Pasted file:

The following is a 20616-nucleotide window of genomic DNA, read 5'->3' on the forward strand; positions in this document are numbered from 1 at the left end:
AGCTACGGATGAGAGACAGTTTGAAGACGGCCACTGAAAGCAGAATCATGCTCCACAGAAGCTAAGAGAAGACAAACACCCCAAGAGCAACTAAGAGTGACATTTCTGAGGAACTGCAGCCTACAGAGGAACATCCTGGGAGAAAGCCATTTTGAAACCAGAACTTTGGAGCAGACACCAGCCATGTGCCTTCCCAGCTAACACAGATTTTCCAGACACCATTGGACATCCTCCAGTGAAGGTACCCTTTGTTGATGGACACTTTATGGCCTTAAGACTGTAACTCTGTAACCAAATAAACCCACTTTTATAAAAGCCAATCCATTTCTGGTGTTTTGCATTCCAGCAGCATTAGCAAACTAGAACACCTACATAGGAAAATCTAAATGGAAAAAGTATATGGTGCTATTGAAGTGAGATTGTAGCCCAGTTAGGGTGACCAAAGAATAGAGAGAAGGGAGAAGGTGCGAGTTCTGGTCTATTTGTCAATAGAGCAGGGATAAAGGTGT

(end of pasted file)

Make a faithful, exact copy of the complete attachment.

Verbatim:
The following is a 20616-nucleotide window of genomic DNA, read 5'->3' on the forward strand; positions in this document are numbered from 1 at the left end:
AGCTACGGATGAGAGACAGTTTGAAGACGGCCACTGAAAGCAGAATCATGCTCCACAGAAGCTAAGAGAAGACAAACACCCCAAGAGCAACTAAGAGTGACATTTCTGAGGAACTGCAGCCTACAGAGGAACATCCTGGGAGAAAGCCATTTTGAAACCAGAACTTTGGAGCAGACACCAGCCATGTGCCTTCCCAGCTAACACAGATTTTCCAGACACCATTGGACATCCTCCAGTGAAGGTACCCTTTGTTGATGGACACTTTATGGCCTTAAGACTGTAACTCTGTAACCAAATAAACCCACTTTTATAAAAGCCAATCCATTTCTGGTGTTTTGCATTCCAGCAGCATTAGCAAACTAGAACACCTACATAGGAAAATCTAAATGGAAAAAGTATATGGTGCTATTGAAGTGAGATTGTAGCCCAGTTAGGGTGACCAAAGAATAGAGAGAAGGGAGAAGGTGCGAGTTCTGGTCTATTTGTCAATAGAGCAGGGATAAAGGTGT